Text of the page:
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Kedoshim: Love Your Neighbour – Particularistic or Universalistic?

Rabbi Akiva called it klal gadol ba-Torah,‘the great principle of the Torah’: Ve-ahavta le-re’akha kamokha – ani haShem.  “Love your neighbour as yourself – I am G-D.” (Lev. 19:18).

Who is the ‘neighbour’ whom we are to love.  Does it refer only to one’s fellow-Jew? Or does the word re’akha rather indicate ‘your fellow’ and embrace all humankind?

Or commentators appear divided.  Some, notably Ibn Ezra (“… we were all created by one G-D”) and, centuries later, Rabbi Samson Rafael Hirsch (“this is… something which is expected from us towards all our fellowmen in the Name of G-d Who has given all humanity the nature and calling of re’im”) apply it universally.  But many others like Rabbi David ben Zimra, the Radbaz (1479-1573) and Sefer haChinukh (13th century) emphasise its halachic application as being limited to one’s fellow-Jew, extrapolating that just as the first part of the verse specifies b’nei ameikha (“you shall take no revenge or bear no grudge against the children of your people”) so the latter part of the same verse – “love your neighbour as yourself” – applies specifically to fellow-members of the Jewish nation.

If that were the end of the story, our detractors might be justified in terming Judaism ‘insular’ and accusing Jews of being concerned only with their own.  However, in a remarkable response to Rabbi Akiva’s comment cited at the beginning of this essay (the source is the Jerusalem Talmud, Nedarim 9:4) Ben Azai declares: yes, “love your neighbour as yourself” is a great principle, but there is an even greater one: Zeh sefer toledot adam b’yom b’ro Elokim adam bi-demut Elokim asa oto.  “This is the account of the descendants of  Adam – on the day that G-D created man He created him in the likeness of G-D!”(Genesis 5:1).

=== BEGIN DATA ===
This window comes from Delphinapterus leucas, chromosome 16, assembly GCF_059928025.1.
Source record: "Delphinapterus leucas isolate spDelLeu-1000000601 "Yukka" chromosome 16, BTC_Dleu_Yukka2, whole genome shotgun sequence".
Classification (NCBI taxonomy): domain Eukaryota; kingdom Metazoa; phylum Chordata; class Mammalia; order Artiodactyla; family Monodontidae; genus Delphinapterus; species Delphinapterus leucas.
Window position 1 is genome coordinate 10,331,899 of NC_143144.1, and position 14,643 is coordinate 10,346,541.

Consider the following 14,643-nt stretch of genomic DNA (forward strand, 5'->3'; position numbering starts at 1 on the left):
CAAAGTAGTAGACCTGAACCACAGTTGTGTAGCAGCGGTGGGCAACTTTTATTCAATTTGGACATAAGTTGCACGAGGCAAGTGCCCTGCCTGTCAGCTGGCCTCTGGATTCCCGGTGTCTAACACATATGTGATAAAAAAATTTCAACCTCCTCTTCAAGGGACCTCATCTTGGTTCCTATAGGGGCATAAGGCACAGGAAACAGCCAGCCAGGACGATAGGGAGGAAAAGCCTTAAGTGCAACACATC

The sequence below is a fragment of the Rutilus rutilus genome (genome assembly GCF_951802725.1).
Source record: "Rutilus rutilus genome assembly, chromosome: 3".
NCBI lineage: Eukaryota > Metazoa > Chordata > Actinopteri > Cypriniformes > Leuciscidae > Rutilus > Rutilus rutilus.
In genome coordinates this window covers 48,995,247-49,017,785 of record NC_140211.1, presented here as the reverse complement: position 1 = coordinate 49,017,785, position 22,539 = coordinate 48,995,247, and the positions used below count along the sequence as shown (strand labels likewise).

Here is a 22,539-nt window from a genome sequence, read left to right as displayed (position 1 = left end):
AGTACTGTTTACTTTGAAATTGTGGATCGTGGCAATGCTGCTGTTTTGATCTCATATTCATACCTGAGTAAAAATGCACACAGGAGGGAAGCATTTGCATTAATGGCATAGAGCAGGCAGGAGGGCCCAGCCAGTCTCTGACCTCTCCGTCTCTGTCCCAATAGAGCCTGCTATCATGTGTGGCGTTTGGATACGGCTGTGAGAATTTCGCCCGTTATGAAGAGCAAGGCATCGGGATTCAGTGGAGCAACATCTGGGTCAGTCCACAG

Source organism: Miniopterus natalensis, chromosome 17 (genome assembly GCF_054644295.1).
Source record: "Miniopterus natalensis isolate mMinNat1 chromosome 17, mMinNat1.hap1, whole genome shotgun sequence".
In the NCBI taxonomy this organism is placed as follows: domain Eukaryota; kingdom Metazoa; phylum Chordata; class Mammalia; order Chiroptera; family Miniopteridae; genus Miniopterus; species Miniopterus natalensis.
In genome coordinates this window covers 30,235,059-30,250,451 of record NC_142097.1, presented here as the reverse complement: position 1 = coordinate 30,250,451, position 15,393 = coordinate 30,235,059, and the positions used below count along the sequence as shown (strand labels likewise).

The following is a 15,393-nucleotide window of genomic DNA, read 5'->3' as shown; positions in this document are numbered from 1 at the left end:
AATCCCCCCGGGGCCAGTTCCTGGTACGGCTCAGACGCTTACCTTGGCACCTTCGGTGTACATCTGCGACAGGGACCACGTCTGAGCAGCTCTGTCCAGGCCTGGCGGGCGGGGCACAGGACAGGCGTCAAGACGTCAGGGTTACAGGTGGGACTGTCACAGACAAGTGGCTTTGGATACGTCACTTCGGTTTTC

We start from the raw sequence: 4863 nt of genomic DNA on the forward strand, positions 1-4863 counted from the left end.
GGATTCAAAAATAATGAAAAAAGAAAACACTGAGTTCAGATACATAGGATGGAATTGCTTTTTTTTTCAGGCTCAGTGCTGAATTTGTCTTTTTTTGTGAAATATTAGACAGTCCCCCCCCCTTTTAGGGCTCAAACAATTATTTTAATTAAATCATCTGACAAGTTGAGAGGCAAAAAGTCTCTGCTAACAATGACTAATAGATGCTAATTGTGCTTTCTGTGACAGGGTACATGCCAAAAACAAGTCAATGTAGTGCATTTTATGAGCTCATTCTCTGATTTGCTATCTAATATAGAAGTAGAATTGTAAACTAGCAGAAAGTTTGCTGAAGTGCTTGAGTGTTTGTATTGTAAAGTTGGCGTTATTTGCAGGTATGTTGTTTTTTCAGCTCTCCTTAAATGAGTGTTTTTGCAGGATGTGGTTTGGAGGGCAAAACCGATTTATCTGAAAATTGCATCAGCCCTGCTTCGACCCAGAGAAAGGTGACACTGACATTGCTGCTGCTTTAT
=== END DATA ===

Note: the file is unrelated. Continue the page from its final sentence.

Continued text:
By stating clearly that all humankind descends from Adam this verse highlights the concept of the kinship of all humanity. The author of  the commentary Torah Temima, Rav Barukh haLevi Epstein (1860-1940) expands further.  This verse, he says, stresses that man was created ‘in the likeness of G-D’ so that no person should ever fail to honour and cherish his fellow properly.

Ben Azai’s universalistic interpretation of Genesis 5:1 is unchallenged.  All are agreed that based upon this verse our regard for our fellow must embrace all humanity.  Moreover it is predicated on the basis that our fellow-human is created “in the likeness of G-D”.  Given that there is a clear mitsva to love G-D (Deuteronomy 6:5) it is not unreasonable to extrapolate that we should likewise love those made in His image.  And just as we love G-D even though we cannot see or know Him, we must love our fellow-humans even though they may be remote from us geographically and unknown to us.

Clearly when we speak of ‘love’ in a Torah context we are not speaking of a touchy-feely situation, nor are we talking in some vague sixties-hippyish sense.  As we have had cause to remark before, the Hebrew word for love, ahava, stems from a root hav meaning “to give”.  In Judaism, love is not measured by how we feel but rather how we behave!

One can think of no finer example of Ben Azai’s principle in action than the inspirational figure of Holocaust survivor Professor Liviu Librescu, killed as he saved the lives of his students during a bloody massacre on a university campus in Virginia, USA.  What better definition of the Jewish concept of love could there possibly be!

About the Author
Rabbi Chaim Ingram is the author of four books on Judaism and honorary rabbi of Sydney Jewish Centre on Ageing.
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